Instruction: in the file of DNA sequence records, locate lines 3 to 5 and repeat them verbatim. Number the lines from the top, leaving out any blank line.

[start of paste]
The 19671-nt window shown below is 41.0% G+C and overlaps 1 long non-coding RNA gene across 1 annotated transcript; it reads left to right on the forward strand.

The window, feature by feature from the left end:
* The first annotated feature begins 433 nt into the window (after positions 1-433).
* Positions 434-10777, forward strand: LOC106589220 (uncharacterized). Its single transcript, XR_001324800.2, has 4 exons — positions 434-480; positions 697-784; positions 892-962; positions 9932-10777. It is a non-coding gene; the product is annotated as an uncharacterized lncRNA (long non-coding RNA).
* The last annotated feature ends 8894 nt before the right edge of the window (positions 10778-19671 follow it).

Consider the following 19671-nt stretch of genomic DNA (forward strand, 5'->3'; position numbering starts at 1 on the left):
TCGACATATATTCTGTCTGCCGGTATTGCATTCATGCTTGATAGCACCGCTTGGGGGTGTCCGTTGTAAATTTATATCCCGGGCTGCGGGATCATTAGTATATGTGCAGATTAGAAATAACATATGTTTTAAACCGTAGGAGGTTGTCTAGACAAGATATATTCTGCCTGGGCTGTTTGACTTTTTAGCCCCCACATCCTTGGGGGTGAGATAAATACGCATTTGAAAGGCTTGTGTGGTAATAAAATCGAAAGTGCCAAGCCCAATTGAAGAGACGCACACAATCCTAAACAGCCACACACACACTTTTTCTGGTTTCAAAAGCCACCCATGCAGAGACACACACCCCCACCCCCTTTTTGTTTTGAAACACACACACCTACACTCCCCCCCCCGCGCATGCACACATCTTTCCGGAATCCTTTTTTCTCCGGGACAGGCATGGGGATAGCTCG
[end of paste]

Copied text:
* The first annotated feature begins 433 nt into the window (after positions 1-433).
* Positions 434-10777, forward strand: LOC106589220 (uncharacterized). Its single transcript, XR_001324800.2, has 4 exons — positions 434-480; positions 697-784; positions 892-962; positions 9932-10777. It is a non-coding gene; the product is annotated as an uncharacterized lncRNA (long non-coding RNA).
* The last annotated feature ends 8894 nt before the right edge of the window (positions 10778-19671 follow it).